America’s Top Colleges Squeeze out Middle Class Students
One of the reasons I decided to go into talk radio 10 years ago was to dispel all of the rumors, myths and lies I was seeing being disseminated by the news organizations, well at the time I thought were news organizations.
We consistently are hearing the drumbeat that low income students are being squeezed out of our colleges and universities and the middle and high income student’s numbers are increasing.
Well that is flat out wrong, in fact when it comes to middle income students the news media’s tale is completely opposite.
The American Enterprise Institute (AEI) released a new study last week that found that middle-income student enrollment at America’s top 200 colleges fell between 2000 and 2016.
The study stated:
it is middle-income students, not low-income students, who are becoming less represented on these campuses…In terms of middle-class students, it looks like that is the one group we can pretty clearly say from our data is shrinking at these schools
This study considered a middle-income student as someone whose family has an income between $26,039 and $99,156 in 2014.
The study found that:
Students whose family’s income fell between $53,788 and $99,156 saw the biggest enrollment drop in America’s top schools. These enrolled students represented 23.7 percent of students in 1999-2000. However, the student’s enrollment rate declined to 16.1 percent in 2015-2016.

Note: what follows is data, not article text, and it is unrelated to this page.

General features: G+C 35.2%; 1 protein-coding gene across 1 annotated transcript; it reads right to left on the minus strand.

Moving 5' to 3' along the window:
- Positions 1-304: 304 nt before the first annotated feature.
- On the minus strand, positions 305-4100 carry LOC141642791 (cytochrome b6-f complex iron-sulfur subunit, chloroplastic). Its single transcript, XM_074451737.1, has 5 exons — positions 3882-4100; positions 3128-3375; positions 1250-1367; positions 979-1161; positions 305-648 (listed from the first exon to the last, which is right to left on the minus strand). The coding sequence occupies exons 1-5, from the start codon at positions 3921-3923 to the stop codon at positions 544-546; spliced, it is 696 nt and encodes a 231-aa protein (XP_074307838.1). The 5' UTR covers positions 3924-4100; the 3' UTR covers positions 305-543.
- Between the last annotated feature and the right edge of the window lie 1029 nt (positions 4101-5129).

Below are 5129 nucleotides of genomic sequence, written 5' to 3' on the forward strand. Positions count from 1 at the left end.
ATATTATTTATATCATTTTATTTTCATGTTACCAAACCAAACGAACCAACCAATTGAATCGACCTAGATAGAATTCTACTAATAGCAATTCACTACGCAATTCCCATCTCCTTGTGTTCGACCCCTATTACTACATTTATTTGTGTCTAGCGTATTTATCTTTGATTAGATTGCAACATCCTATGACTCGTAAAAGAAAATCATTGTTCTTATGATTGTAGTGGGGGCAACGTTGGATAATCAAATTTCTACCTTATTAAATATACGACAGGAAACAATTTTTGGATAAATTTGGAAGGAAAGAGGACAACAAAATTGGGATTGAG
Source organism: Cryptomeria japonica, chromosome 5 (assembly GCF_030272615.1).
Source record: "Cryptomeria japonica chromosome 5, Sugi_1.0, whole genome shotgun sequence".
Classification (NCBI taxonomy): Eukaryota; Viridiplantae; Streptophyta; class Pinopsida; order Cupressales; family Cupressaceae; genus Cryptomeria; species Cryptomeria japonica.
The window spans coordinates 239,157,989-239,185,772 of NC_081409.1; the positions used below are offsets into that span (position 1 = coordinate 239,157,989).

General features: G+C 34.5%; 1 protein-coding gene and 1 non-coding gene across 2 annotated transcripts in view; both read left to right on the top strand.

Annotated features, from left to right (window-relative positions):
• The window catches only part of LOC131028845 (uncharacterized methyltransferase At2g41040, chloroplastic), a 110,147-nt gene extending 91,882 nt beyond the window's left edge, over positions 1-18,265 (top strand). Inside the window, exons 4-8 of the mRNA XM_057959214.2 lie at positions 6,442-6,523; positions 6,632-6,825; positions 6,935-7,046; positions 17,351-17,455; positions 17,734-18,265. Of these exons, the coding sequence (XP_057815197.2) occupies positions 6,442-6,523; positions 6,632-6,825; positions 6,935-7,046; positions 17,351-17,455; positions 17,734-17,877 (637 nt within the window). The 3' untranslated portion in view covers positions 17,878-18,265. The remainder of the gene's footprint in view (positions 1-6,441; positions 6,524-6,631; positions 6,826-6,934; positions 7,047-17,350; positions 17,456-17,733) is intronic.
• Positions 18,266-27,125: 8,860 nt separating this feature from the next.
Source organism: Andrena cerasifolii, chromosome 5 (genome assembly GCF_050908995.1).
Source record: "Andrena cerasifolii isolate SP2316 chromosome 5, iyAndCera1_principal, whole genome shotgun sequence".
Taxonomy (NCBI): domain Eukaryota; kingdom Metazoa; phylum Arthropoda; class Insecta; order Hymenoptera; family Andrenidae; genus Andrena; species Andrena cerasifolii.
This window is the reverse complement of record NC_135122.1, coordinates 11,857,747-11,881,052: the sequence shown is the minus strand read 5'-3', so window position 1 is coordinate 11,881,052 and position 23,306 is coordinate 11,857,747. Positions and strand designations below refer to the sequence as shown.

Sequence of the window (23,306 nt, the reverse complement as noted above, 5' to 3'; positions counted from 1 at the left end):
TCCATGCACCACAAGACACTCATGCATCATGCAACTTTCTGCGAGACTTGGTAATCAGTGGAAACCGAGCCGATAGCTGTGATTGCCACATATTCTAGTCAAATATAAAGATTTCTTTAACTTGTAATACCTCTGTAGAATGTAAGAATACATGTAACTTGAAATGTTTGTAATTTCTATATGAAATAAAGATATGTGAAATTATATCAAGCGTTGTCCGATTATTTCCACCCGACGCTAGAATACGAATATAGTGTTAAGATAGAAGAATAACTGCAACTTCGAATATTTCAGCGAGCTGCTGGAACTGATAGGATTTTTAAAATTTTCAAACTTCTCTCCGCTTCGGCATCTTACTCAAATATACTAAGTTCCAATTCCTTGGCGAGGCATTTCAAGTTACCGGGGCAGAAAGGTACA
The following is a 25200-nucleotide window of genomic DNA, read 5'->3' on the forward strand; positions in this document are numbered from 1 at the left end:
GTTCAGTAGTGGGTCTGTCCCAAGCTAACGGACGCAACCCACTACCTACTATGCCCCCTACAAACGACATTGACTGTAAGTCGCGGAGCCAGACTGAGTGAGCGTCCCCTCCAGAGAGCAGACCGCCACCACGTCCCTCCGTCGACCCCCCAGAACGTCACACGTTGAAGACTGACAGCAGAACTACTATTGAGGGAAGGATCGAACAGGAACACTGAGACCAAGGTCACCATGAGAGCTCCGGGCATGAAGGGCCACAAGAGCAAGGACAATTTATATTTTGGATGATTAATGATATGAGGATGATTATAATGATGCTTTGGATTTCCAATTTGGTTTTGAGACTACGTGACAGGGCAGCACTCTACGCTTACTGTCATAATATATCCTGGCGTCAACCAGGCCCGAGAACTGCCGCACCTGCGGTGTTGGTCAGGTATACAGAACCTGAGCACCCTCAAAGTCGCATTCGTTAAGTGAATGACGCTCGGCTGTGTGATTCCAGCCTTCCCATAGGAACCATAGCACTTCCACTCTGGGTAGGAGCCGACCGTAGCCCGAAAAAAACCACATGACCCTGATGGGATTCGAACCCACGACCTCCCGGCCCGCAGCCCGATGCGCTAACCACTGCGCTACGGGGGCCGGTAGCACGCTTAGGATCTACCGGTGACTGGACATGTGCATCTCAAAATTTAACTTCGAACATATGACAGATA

Jason Delisle, co-author of the study stated:
This whole narrative around low-income students declining as a share of students who are enrolled doesn’t seem right based on the data
Now let us look at “low-income” students and see where their number are. According to the study:
Low-income students represented 8.1 percent of students in 1999-2000. But that number nearly doubled to 15.1 percent in 2015-2016.
In fact the study went on to say that it appears low-income students are “likely overrepresented” in top U.S. schools.
I am not saying that “low income” students should not receive help to pay for the high cost of attending these schools but we should at least all be relying on really data to form our opinions and not “fake news”.